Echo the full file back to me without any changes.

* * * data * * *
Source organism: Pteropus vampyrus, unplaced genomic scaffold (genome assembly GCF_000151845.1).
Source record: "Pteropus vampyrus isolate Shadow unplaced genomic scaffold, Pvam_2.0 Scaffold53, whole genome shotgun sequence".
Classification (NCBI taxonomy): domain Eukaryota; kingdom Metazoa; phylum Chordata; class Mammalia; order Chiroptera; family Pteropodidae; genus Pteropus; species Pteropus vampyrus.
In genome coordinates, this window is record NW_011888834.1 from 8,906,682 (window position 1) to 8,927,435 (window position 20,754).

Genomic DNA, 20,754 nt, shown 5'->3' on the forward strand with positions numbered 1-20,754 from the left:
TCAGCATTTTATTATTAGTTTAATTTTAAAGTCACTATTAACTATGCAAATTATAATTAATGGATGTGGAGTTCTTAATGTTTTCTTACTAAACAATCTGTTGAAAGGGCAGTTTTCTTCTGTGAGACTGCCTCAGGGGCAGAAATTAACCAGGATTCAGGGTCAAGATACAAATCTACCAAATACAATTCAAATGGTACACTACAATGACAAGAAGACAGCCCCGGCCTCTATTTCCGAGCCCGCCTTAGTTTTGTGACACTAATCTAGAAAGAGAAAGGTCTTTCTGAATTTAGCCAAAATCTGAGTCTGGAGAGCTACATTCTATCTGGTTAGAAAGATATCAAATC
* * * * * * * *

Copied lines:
Source organism: Pteropus vampyrus, unplaced genomic scaffold (genome assembly GCF_000151845.1).
Source record: "Pteropus vampyrus isolate Shadow unplaced genomic scaffold, Pvam_2.0 Scaffold53, whole genome shotgun sequence".
Classification (NCBI taxonomy): domain Eukaryota; kingdom Metazoa; phylum Chordata; class Mammalia; order Chiroptera; family Pteropodidae; genus Pteropus; species Pteropus vampyrus.
In genome coordinates, this window is record NW_011888834.1 from 8,906,682 (window position 1) to 8,927,435 (window position 20,754).

Genomic DNA, 20,754 nt, shown 5'->3' on the forward strand with positions numbered 1-20,754 from the left:
TCAGCATTTTATTATTAGTTTAATTTTAAAGTCACTATTAACTATGCAAATTATAATTAATGGATGTGGAGTTCTTAATGTTTTCTTACTAAACAATCTGTTGAAAGGGCAGTTTTCTTCTGTGAGACTGCCTCAGGGGCAGAAATTAACCAGGATTCAGGGTCAAGATACAAATCTACCAAATACAATTCAAATGGTACACTACAATGACAAGAAGACAGCCCCGGCCTCTATTTCCGAGCCCGCCTTAGTTTTGTGACACTAATCTAGAAAGAGAAAGGTCTTTCTGAATTTAGCCAAAATCTGAGTCTGGAGAGCTACATTCTATCTGGTTAGAAAGATATCAAATC